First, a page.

This one is a no-brainer. No review of American invention should omit Henry Ford, the model T, and five dollars a day for every worker. The assembly line took three years to invent, and many more to perfect. It involved extraordinary complexity for the time. Many contemporaries thought it would not succeed, and, oh, was it ever a revolution. Every firm that ignored it for too long eventually went out of business. It made the automobile inexpensive enough for every middle class family, which changed the design of roads and cities. The general principles underlying the process were reapplied to the assembly of products far and wide. It was the most economically consequential invention of the early part of the century.

To be sure, Henry Ford was a very flawed human being, and, in his later years he ignored his customers and his competitors far too much for his own good. “You can have it in any color as long as it’s black” was uttered with more arrogance than most modern readers can appreciate. Still, later flaws should not undo recognition for the earlier achievements. Henry Ford led the invention of the most audacious, ambitious, and revolutionary change to manufacturing processes in a century. It has to make the list. Really. It has to. (Indeed, what were the editors thinking by leaving it off??? Nothing compares to it.)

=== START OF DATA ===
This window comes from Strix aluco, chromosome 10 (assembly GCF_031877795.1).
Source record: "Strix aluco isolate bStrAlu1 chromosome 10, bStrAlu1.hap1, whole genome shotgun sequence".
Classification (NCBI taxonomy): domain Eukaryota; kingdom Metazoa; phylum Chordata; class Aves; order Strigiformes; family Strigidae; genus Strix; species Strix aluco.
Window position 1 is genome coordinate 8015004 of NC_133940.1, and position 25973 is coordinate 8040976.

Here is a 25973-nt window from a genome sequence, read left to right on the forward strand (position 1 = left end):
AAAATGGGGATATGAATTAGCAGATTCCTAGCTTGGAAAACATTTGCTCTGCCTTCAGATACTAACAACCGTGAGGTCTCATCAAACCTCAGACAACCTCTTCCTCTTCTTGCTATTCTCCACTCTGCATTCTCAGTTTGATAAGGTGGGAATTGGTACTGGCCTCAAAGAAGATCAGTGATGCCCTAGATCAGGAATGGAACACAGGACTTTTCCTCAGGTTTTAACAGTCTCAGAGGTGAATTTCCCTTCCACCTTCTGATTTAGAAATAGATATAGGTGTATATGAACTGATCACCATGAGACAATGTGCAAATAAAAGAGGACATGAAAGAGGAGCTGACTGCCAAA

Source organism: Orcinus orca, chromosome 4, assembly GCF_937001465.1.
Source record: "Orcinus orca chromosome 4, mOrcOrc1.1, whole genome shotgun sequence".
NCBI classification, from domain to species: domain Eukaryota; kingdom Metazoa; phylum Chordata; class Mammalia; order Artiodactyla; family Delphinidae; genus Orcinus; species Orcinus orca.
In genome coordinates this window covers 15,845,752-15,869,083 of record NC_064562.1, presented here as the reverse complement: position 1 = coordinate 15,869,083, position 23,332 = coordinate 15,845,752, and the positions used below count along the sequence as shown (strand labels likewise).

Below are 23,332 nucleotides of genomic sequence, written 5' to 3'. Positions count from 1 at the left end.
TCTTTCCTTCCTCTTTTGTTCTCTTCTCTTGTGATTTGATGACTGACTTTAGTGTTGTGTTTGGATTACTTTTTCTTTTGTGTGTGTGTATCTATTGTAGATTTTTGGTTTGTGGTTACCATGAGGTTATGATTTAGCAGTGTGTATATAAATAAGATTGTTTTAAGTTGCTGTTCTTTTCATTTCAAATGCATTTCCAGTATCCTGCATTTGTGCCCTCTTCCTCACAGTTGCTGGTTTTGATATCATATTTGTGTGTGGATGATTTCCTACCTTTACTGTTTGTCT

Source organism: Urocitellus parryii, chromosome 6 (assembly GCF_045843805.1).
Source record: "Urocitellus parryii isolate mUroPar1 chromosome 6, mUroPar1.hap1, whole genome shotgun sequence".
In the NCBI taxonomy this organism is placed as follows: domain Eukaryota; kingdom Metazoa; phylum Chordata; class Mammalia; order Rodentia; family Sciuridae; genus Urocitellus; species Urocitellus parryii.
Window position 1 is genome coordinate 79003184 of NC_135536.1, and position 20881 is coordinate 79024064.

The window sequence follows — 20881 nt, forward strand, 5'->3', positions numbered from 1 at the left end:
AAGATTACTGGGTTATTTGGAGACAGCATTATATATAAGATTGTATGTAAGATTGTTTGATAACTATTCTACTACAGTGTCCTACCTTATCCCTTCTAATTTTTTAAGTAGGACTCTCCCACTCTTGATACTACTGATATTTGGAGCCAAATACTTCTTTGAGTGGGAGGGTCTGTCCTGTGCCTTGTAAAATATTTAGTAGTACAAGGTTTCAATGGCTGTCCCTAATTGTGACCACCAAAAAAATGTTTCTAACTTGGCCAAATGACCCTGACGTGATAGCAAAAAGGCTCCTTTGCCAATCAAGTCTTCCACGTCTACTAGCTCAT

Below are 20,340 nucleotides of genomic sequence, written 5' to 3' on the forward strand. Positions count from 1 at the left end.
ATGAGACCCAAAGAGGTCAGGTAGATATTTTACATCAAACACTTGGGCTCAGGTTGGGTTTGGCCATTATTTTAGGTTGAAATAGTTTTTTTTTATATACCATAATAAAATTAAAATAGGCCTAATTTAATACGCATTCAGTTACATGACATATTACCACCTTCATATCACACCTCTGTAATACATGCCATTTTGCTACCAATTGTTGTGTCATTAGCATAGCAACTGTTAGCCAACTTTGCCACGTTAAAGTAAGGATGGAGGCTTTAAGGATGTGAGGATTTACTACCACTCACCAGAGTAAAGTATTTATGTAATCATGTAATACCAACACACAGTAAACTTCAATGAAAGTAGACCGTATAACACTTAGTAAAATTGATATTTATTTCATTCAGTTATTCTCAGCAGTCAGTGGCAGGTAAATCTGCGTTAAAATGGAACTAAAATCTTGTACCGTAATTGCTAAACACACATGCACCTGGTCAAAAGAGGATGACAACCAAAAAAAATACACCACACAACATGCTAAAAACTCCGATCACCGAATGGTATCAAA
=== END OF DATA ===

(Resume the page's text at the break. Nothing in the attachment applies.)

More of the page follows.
That story also inspires a comment on another big omission, which I would take over just about any of the editor’s choices – fast drying paint. (No, I am not kidding.) If emphasis is placed on economic impact instead of merely technical accomplishment, then fast drying paint was one of the most valuable inventions of the last century.